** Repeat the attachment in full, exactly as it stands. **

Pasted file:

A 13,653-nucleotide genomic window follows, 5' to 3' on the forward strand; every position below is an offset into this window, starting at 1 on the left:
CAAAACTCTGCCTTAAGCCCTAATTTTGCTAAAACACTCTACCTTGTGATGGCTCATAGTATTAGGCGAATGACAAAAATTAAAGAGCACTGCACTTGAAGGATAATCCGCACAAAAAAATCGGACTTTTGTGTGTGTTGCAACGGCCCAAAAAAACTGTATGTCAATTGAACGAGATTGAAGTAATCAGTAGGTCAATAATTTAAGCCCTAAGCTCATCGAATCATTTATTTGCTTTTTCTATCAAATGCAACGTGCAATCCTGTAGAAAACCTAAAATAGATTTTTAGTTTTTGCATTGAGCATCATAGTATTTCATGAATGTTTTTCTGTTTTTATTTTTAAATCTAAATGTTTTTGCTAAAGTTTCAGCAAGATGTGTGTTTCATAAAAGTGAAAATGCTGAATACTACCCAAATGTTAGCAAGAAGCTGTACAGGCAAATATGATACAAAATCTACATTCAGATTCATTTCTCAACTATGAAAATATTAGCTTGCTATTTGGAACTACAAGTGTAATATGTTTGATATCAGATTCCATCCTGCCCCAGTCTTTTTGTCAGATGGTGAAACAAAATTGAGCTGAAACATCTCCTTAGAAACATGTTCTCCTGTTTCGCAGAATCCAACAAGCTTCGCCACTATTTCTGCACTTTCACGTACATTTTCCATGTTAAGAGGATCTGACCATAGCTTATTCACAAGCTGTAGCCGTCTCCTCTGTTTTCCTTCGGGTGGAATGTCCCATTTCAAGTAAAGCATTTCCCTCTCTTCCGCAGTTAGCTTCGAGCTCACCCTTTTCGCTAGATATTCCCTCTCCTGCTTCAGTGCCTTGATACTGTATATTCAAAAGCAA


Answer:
A 13,653-nucleotide genomic window follows, 5' to 3' on the forward strand; every position below is an offset into this window, starting at 1 on the left:
CAAAACTCTGCCTTAAGCCCTAATTTTGCTAAAACACTCTACCTTGTGATGGCTCATAGTATTAGGCGAATGACAAAAATTAAAGAGCACTGCACTTGAAGGATAATCCGCACAAAAAAATCGGACTTTTGTGTGTGTTGCAACGGCCCAAAAAAACTGTATGTCAATTGAACGAGATTGAAGTAATCAGTAGGTCAATAATTTAAGCCCTAAGCTCATCGAATCATTTATTTGCTTTTTCTATCAAATGCAACGTGCAATCCTGTAGAAAACCTAAAATAGATTTTTAGTTTTTGCATTGAGCATCATAGTATTTCATGAATGTTTTTCTGTTTTTATTTTTAAATCTAAATGTTTTTGCTAAAGTTTCAGCAAGATGTGTGTTTCATAAAAGTGAAAATGCTGAATACTACCCAAATGTTAGCAAGAAGCTGTACAGGCAAATATGATACAAAATCTACATTCAGATTCATTTCTCAACTATGAAAATATTAGCTTGCTATTTGGAACTACAAGTGTAATATGTTTGATATCAGATTCCATCCTGCCCCAGTCTTTTTGTCAGATGGTGAAACAAAATTGAGCTGAAACATCTCCTTAGAAACATGTTCTCCTGTTTCGCAGAATCCAACAAGCTTCGCCACTATTTCTGCACTTTCACGTACATTTTCCATGTTAAGAGGATCTGACCATAGCTTATTCACAAGCTGTAGCCGTCTCCTCTGTTTTCCTTCGGGTGGAATGTCCCATTTCAAGTAAAGCATTTCCCTCTCTTCCGCAGTTAGCTTCGAGCTCACCCTTTTCGCTAGATATTCCCTCTCCTGCTTCAGTGCCTTGATACTGTATATTCAAAAGCAA